A Home Spanning Three Centuries in Ireland

Seventeen years ago Dave Fennell found a house in Co Meath that represented three different centuries in Irish building. It comprised a traditional period country cottage with fresh thatch on top and a more modern 20th-century wing alongside. Careful restoration work revealed that the oldest part of the house was actually made of cob.

The thatched cottage was built in 1899 as the gardener’s cottage for the nearby Gormanstown Castle. A block-built extension was added in the 1970s and this in turn was renovated later.

“I have always loved old buildings; I love wood and stone and the sort of textured materials a thatched house is made of,” Dave says. “You pass thatched cottages on the road, and you can’t help but be struck by them.  Even though the house is dated 1899, its design reflects a much older style — with a hipped rather than a gabled roof. These houses of an older cob design are almost oval in shape with a straw thatched roof that sits on the walls — much as a lid might on a roasting pot. His purchase meant that at some stage he would need the skills of one of Ireland’s oldest crafts, that of the thatcher.

The thatched portion is a protected structure, and Dave engaged an architect familiar with conservation and heritage. “It made the process easier and when we’d come up with ideas he’d say to us ‘that’s not going to work, but this might…’ We were asked to leave as much as you can alone since it is history you’re dealing with. So, for instance the rafters are original tree branches, just as they were cut down from the tree,” Dave says.

He was not allowed to insulate the attic area above the ceiling as it needs to keep aired. “The thatcher was clear that you needed the heat to rise into the attic to keep the straw dry. The thatch is insulation in itself. In the thatched section we did very little aside from a new wooden floor and windows.

“We were lucky that the windows weren’t the originals. It meant we were able to put in new wooden frames with four-paned, double-glazed argon glass.”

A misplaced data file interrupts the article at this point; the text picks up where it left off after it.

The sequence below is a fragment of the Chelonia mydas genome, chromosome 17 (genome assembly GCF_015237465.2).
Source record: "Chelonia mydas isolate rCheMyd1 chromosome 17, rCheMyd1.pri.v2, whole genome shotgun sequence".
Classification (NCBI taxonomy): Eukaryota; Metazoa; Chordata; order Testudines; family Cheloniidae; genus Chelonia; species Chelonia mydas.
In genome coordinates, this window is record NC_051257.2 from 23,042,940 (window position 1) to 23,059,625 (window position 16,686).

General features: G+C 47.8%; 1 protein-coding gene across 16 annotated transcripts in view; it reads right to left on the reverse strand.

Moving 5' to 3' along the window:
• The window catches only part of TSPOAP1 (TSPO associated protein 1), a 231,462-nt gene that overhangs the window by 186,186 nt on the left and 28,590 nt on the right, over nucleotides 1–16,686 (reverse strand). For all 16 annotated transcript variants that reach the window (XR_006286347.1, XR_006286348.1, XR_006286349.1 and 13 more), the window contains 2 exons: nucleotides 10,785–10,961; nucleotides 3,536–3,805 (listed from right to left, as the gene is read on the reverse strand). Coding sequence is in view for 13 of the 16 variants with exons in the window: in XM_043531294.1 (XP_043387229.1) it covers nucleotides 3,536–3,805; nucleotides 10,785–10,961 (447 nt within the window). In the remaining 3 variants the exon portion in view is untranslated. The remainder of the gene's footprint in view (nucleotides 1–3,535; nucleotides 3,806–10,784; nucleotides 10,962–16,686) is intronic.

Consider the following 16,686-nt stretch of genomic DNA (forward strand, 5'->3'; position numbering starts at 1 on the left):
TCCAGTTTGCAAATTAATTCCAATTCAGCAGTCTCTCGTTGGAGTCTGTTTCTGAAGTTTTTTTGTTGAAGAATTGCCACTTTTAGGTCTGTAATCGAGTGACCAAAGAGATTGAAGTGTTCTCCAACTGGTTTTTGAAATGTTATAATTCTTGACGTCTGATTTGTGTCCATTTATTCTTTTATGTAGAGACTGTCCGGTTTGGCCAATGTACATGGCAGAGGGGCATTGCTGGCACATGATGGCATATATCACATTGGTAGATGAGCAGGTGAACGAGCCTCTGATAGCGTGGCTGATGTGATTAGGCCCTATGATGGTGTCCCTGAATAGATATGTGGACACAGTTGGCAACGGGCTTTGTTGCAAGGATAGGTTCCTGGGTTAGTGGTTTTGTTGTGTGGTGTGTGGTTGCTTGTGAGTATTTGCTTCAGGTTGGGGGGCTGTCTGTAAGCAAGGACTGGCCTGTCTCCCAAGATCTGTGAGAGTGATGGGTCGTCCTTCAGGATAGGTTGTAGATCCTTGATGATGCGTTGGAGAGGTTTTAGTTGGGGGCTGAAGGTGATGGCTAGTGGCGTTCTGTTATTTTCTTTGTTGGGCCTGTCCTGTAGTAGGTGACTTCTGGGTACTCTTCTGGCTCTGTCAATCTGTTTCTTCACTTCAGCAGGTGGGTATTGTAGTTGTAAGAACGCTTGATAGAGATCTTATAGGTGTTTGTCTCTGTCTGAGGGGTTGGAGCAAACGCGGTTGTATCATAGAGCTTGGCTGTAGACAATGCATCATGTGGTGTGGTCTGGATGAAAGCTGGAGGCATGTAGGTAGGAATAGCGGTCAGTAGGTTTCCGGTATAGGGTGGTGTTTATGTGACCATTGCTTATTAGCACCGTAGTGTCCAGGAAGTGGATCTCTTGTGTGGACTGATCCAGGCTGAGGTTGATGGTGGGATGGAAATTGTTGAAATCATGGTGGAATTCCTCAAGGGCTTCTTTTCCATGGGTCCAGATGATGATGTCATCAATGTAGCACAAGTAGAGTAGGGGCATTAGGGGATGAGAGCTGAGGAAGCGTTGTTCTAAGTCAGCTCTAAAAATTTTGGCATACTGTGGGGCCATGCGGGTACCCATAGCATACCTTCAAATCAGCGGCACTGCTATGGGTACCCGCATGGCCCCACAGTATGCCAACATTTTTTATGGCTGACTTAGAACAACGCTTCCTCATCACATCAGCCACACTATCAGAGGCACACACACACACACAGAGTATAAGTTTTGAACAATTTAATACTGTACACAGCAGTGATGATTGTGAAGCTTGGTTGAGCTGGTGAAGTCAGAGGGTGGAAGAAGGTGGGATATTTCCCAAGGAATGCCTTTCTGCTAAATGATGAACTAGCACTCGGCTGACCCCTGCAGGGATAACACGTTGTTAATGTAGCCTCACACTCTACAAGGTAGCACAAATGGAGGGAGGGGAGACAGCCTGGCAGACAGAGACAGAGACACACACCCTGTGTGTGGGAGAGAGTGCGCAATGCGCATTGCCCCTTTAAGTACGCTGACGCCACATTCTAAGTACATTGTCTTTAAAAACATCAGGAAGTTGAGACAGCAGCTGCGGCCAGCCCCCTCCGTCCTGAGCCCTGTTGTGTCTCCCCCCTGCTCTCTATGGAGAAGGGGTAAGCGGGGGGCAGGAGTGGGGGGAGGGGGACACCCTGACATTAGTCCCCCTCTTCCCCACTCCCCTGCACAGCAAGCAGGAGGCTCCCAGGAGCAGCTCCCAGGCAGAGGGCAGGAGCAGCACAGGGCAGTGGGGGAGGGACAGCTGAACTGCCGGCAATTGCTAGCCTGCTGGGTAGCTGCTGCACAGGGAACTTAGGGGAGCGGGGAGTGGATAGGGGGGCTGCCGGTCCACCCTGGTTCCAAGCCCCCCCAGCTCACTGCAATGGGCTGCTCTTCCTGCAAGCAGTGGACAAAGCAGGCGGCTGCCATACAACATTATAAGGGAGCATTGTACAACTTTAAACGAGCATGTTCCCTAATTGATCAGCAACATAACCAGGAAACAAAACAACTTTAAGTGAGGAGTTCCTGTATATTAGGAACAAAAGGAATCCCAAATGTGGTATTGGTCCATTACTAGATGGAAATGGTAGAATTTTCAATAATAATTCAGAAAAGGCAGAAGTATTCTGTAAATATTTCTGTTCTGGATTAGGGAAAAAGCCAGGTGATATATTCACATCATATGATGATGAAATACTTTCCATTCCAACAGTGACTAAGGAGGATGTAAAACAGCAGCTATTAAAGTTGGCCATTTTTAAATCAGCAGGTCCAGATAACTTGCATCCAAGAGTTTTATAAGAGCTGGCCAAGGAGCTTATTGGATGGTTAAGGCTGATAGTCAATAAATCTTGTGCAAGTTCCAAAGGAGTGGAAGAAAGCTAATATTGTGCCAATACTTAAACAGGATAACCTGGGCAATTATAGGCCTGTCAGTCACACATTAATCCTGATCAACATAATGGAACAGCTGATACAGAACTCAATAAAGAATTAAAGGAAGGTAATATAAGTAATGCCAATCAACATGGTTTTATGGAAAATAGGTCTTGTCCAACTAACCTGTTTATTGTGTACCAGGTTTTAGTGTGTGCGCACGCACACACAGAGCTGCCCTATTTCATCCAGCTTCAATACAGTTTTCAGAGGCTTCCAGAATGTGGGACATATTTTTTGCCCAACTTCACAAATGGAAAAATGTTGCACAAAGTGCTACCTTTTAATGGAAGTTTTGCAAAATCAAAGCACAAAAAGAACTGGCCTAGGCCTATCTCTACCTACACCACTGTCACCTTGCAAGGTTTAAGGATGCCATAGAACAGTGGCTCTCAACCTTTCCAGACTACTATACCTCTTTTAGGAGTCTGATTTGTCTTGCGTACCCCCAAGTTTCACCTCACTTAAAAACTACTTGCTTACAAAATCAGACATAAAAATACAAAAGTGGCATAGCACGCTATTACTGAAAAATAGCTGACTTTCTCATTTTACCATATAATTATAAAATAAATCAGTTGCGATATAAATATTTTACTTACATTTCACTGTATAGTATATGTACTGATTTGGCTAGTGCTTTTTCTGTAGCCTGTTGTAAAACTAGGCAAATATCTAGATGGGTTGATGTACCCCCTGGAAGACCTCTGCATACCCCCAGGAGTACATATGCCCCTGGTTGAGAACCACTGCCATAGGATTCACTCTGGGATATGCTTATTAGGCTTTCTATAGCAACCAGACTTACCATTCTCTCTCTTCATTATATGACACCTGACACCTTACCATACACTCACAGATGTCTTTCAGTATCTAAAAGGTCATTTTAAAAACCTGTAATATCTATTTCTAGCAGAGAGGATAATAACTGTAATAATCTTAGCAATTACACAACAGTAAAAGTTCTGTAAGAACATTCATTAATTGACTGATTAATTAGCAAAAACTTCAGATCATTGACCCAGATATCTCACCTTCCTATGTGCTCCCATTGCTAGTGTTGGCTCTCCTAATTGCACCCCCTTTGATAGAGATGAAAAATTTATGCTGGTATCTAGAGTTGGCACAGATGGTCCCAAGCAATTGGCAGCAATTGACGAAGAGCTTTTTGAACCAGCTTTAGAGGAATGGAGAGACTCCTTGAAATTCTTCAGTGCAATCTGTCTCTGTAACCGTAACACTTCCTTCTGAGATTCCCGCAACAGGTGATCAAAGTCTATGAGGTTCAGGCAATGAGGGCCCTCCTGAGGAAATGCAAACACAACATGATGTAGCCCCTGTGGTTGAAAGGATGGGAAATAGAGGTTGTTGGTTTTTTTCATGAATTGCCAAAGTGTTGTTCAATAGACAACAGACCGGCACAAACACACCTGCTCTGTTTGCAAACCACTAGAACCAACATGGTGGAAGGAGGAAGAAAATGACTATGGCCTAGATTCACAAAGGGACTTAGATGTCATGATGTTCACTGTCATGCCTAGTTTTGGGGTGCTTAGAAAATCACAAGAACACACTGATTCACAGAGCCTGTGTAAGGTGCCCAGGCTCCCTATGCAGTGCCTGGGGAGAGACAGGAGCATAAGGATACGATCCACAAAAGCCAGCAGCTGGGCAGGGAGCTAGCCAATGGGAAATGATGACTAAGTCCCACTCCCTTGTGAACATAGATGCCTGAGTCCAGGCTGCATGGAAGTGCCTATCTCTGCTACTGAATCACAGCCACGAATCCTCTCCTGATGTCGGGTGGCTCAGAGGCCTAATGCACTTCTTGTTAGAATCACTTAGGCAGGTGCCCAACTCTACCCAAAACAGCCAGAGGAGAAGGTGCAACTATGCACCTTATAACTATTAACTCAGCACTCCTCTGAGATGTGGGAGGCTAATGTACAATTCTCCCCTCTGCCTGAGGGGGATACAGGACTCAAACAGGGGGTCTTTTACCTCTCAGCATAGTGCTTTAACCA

The walls proved to be the most delicate when it came to renovation work. “There was a render on the walls and, even though it was not original, we were told we had to leave it untouched.” The expert said the walls were made of mud and removing the render could put them at risk. “The rest really was just rewiring and making sure not to damage any of the existing building or walls,” he says.

“The architect also helped us with the design for the extension. We didn’t want to go too modern, but we also wanted to distinguish the old from the new,” Dave says. In rebuilding the extension, they raised the roof but ensured the eave wasn’t higher than the ridge of the thatched section. “You can’t really see the new part from the road and that was the intention,” Dave adds.

The new section also contains a modern kitchen, a bathroom and a utility. The building is fully insulated with a heat recovery system, a condenser boiler and a zoned heating system. “The insulation in the new part of the house is all hemp insulation and breathable membrane with a heat recovery system and a pellet stove in the new kitchen,”

You can read the original article at www.independent.ie


Leave a Comment

This site uses Akismet to reduce spam. Learn how your comment data is processed.